The Son of God: Legacy of Love
God is love; and he that dwelleth in love dwelleth in God, and God in Him." (1 John 4:16) Perhaps the characteristic which is most prominent among the followers of Jesus Christ is the manifestation of the love of God in their lives. For instance it is typical for charitable activities to abound where His followers are found. The followers of Jesus Christ tend to love all men of like faith. Even more striking is the fact that they tend to love all men, even their enemies.
This manifestation of love is truly the "litmus test" of those who profess themselves to be Christian. The words of the beloved John, which we have quoted above, echo the words of our Saviour, "By this shall men know that ye are my disciples, if ye have love one to another." This love is not developed naturally, but rather it is taught to the believer personally by God himself. This godly love is not easy to understand. I am sure that people of faith have about as much difficulty understanding it as do unbelievers. Like many other things, the love of which I speak is more easily demonstrated than it is explained. Therefore, God demonstrated it.
God was aware, when He first created Adam and Eve, that His crowning creation would fail Him, and He planned ahead for it. Before He created them, He developed a plan for their redemption. Peter mentioned it in his statement that Jesus "verily was foreordained before the foundation of the world, but was manifest in these last times for you." Again, in Rev. 13:8, Jesus is described as "the Lamb slain from the foundation of the world."
Adam fell from the perfection of his creation, and men gradually drifted farther and farther from their creator. Hatred and all kinds of evil then filled the Earth. The God of Love could bear it no more and proceeded to isolate the best man He could find, together with his family. He then expressed, for men of all ages, His intolerance for humanity without love. He sent a flood which destroyed them all, except for those who He had preserved alive. Later, when evil had once again begun to fill the earth, God destroyed the cities of Sodom and Gomorrah. The Apostle Peter said, He "condemned them with an overthrow, making them an ensample unto those that after should live ungodly; And delivered just Lot, vexed with the filthy conversation of the wicked: (For that righteous man dwelling among them, in seeing and hearing, vexed his righteous soul from day to day with their unlawful deeds;) The Lord knoweth how to deliver the godly out of temptations, and to reserve the unjust unto the day of judgment to be punished..." (2 Pet. 2:6-9)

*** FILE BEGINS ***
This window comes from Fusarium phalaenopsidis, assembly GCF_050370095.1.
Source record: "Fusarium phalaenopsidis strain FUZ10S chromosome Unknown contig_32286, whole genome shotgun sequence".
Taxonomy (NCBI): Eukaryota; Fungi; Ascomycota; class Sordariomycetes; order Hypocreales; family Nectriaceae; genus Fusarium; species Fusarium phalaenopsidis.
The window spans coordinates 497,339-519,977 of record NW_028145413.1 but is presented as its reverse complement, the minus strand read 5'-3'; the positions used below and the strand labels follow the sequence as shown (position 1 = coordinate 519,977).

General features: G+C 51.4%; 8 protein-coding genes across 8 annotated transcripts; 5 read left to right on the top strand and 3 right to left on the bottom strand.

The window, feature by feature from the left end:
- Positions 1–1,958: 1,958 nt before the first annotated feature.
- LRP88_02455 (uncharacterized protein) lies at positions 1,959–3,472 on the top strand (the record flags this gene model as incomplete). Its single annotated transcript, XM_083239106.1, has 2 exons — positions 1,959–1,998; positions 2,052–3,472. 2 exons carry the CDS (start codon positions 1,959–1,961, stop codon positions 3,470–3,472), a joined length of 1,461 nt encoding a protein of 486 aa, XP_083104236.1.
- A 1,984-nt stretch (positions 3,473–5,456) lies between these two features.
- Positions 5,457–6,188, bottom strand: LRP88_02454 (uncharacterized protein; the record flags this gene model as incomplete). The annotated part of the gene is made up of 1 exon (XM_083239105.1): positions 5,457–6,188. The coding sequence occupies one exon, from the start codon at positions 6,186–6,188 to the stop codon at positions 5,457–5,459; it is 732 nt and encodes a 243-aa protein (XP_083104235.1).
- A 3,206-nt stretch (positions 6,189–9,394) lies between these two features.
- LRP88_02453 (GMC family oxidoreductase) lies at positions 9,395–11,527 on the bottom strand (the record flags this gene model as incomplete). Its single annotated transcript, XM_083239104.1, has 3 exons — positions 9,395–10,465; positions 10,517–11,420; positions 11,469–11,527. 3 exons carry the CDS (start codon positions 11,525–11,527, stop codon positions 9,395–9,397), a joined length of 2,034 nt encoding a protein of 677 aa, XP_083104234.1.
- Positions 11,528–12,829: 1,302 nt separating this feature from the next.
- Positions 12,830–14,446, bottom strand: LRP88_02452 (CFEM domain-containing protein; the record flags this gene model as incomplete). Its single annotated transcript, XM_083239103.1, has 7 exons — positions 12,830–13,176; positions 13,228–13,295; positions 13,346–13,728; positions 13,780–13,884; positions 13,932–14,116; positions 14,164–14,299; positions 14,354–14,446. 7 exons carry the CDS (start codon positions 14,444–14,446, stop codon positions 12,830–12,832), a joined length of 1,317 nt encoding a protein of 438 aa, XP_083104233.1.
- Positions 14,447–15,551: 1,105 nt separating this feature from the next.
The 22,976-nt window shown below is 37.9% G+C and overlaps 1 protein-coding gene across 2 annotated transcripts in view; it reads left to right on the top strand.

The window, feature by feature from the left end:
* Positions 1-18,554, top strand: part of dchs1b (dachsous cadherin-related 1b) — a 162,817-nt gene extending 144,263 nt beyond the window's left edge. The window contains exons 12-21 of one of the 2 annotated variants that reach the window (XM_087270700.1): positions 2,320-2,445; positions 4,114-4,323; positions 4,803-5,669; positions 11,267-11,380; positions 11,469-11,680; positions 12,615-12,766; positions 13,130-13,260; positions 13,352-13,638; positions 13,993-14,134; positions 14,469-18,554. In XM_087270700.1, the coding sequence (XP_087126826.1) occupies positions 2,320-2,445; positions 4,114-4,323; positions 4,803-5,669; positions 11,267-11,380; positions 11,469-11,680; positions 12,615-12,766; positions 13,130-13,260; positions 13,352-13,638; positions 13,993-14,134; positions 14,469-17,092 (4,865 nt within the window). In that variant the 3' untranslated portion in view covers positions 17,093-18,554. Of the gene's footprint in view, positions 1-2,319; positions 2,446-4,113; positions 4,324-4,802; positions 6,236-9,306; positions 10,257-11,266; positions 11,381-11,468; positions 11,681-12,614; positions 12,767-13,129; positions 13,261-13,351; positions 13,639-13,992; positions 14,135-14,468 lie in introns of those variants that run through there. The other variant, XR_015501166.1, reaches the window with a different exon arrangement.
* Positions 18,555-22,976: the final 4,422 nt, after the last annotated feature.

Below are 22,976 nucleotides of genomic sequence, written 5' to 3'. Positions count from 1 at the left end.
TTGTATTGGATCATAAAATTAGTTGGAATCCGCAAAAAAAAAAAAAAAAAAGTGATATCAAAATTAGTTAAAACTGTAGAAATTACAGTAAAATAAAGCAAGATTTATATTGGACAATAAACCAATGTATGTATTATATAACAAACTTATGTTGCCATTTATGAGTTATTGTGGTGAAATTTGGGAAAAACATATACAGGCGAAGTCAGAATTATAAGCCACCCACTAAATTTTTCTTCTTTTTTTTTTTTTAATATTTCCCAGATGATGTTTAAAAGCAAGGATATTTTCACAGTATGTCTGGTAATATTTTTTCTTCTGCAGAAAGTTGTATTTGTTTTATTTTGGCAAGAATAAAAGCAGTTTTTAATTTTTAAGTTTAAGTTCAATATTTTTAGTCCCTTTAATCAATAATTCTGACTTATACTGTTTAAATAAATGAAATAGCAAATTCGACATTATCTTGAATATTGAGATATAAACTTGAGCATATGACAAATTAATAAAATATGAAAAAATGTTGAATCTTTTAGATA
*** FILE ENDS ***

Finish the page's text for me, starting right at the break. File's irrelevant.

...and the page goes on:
It may seem to the average person that God was very harsh and uncaring in this act of judgment. But in the case of both Noah and Lot, God was demonstrating love to people of righteousness by eliminating the evil influences around them. God loves with great love, but He hates evil. When God revealed His plan of the redemption of mankind by giving His law to Moses and the children of Israel, the harshness of God seemed to be greater than His great love which was being expressed. The result was that God came to be viewed as the stern old man who was far away in the sky somewhere who had no feelings for menís temptations and sorrows.
All of that was to change when God executed his plan for the redemption of His creation. Godís love was to become more obvious than His wrath. In Moses, God revealed the exceeding sinfulness of manís ways, and the just punishment which it brings upon the sinner: "The wages of sin is death." That sentence of death was to be set aside by that great act of love which has fascinated and greatly affected mankind ever since: the sacrifice of the Son of God on the cross for the forgiveness of our sins.
We do not have to try to comprehend His love abstractly anymore. God has demonstrated it to us in a most vivid manner: He gave His Son to pay the price for our redemption by dying in our place.
The Apostle John told us, "God so loved the world, that He gave His only begotten Son, that whosoever believeth in Him should not perish, but have everlasting life." He went on to say, "For God sent not His Son into the world to condemn the world; but that the world through Him might be saved." "In this was manifested the love of God toward us, because that God sent His only begotten Son into the world, that we might live through Him." (John 3:16,17; 1 John 4:9)
When we accept this love into our lives by accepting the fact of the sacrifice of Godís Son, God accepts us as His children. He forgives and justifies us, blotting our sins from our record and holding them against us no more. "Behold, what manner of love the Father hath bestowed upon us, that we should be called the sons of God."